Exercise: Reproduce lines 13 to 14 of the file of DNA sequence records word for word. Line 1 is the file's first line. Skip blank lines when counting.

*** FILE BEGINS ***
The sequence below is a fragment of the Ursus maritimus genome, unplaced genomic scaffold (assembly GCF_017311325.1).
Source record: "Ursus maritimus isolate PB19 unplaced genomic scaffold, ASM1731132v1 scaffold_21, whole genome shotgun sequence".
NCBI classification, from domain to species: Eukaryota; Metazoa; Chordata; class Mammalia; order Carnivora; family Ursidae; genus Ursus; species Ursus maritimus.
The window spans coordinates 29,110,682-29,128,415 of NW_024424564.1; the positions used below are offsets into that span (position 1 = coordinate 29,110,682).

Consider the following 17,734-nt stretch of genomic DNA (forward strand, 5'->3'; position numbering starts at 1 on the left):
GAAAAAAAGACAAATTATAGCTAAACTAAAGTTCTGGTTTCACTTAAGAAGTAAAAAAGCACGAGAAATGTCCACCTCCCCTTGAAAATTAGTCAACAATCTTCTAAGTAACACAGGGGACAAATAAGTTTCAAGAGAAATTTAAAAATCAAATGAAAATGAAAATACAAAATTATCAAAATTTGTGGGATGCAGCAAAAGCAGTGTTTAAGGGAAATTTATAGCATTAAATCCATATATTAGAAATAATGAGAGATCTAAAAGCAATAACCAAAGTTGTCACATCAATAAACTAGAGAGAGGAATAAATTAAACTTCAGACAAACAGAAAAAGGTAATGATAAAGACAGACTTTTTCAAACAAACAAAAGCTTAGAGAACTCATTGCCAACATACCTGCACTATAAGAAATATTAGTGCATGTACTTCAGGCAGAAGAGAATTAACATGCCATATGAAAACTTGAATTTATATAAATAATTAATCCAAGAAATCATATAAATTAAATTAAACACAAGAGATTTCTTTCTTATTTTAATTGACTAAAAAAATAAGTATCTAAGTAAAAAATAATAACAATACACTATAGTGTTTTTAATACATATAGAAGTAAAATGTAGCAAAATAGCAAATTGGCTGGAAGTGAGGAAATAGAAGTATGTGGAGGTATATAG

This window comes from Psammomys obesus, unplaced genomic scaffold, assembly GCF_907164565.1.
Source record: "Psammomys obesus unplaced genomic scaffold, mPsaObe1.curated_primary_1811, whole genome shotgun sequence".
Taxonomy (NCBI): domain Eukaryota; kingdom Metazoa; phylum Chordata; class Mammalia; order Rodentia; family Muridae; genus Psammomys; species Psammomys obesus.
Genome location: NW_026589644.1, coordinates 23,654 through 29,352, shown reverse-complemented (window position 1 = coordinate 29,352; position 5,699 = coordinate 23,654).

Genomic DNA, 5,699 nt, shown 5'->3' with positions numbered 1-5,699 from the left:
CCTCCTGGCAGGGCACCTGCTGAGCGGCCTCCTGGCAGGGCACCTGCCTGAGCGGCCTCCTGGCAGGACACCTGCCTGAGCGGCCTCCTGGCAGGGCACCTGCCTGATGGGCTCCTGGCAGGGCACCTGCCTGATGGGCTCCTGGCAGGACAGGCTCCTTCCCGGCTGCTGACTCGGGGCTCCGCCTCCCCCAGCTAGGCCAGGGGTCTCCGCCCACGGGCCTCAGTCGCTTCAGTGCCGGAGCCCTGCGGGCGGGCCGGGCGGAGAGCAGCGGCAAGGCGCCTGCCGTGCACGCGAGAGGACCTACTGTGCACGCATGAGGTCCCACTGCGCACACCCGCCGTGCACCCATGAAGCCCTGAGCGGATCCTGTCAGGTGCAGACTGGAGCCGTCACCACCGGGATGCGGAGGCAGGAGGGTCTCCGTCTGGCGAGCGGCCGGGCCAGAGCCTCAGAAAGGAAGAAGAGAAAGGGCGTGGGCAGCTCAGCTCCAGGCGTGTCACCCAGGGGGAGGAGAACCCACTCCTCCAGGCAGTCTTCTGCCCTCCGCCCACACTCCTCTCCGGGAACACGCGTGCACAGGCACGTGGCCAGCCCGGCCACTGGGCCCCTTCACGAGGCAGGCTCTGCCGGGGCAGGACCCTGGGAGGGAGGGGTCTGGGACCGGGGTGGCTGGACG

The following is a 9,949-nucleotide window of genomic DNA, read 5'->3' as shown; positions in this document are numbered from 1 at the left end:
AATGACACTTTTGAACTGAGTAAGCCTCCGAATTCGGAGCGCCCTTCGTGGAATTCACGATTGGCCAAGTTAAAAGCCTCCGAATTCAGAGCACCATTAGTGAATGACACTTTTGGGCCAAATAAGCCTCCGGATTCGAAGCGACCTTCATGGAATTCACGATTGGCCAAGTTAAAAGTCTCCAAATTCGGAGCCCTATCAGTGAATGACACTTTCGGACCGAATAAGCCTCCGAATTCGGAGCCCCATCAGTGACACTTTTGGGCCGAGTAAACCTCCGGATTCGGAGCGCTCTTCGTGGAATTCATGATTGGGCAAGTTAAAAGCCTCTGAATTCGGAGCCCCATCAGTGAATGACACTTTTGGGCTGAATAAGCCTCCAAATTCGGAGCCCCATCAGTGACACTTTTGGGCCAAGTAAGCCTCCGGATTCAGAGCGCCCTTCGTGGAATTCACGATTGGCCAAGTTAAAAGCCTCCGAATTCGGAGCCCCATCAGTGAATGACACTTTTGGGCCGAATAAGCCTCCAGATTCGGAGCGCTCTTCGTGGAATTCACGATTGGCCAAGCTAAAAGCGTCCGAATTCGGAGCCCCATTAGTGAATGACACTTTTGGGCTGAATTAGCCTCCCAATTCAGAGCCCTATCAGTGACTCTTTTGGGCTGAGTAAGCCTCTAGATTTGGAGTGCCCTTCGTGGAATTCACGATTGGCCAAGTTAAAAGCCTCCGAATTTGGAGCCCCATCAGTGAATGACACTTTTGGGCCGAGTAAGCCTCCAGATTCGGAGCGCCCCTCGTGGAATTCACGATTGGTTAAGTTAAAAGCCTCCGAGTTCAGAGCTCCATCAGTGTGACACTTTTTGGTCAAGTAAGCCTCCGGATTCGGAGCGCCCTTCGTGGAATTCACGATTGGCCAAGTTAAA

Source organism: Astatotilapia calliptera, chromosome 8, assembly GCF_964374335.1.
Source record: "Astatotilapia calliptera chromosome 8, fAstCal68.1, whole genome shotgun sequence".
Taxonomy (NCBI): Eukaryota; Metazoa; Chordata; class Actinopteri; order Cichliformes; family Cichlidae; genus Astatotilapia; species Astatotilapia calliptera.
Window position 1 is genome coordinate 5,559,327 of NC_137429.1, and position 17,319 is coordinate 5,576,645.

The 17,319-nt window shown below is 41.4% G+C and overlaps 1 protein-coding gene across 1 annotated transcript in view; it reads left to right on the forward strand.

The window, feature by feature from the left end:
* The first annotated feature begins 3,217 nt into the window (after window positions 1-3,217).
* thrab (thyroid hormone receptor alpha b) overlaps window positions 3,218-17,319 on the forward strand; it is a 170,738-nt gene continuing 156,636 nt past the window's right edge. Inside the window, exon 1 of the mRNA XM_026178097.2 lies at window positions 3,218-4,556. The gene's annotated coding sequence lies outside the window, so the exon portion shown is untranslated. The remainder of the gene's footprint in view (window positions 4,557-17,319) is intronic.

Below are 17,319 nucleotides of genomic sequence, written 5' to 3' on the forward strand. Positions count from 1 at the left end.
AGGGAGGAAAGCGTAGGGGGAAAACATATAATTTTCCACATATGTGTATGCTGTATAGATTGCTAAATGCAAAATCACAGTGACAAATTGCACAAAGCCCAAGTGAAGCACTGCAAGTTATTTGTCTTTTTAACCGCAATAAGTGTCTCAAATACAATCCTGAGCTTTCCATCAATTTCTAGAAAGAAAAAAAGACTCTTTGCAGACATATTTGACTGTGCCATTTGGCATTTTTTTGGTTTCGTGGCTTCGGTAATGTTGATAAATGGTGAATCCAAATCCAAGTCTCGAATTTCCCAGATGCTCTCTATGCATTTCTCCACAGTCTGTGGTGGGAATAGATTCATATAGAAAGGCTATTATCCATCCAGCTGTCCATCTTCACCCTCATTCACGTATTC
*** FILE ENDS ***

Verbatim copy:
The following is a 9,949-nucleotide window of genomic DNA, read 5'->3' as shown; positions in this document are numbered from 1 at the left end:
AATGACACTTTTGAACTGAGTAAGCCTCCGAATTCGGAGCGCCCTTCGTGGAATTCACGATTGGCCAAGTTAAAAGCCTCCGAATTCAGAGCACCATTAGTGAATGACACTTTTGGGCCAAATAAGCCTCCGGATTCGAAGCGACCTTCATGGAATTCACGATTGGCCAAGTTAAAAGTCTCCAAATTCGGAGCCCTATCAGTGAATGACACTTTCGGACCGAATAAGCCTCCGAATTCGGAGCCCCATCAGTGACACTTTTGGGCCGAGTAAACCTCCGGATTCGGAGCGCTCTTCGTGGAATTCATGATTGGGCAAGTTAAAAGCCTCTGAATTCGGAGCCCCATCAGTGAATGACACTTTTGGGCTGAATAAGCCTCCAAATTCGGAGCCCCATCAGTGACACTTTTGGGCCAAGTAAGCCTCCGGATTCAGAGCGCCCTTCGTGGAATTCACGATTGGCCAAGTTAAAAGCCTCCGAATTCGGAGCCCCATCAGTGAATGACACTTTTGGGCCGAATAAGCCTCCAGATTCGGAGCGCTCTTCGTGGAATTCACGATTGGCCAAGCTAAAAGCGTCCGAATTCGGAGCCCCATTAGTGAATGACACTTTTGGGCTGAATTAGCCTCCCAATTCAGAGCCCTATCAGTGACTCTTTTGGGCTGAGTAAGCCTCTAGATTTGGAGTGCCCTTCGTGGAATTCACGATTGGCCAAGTTAAAAGCCTCCGAATTTGGAGCCCCATCAGTGAATGACACTTTTGGGCCGAGTAAGCCTCCAGATTCGGAGCGCCCCTCGTGGAATTCACGATTGGTTAAGTTAAAAGCCTCCGAGTTCAGAGCTCCATCAGTGTGACACTTTTTGGTCAAGTAAGCCTCCGGATTCGGAGCGCCCTTCGTGGAATTCACGATTGGCCAAGTTAAA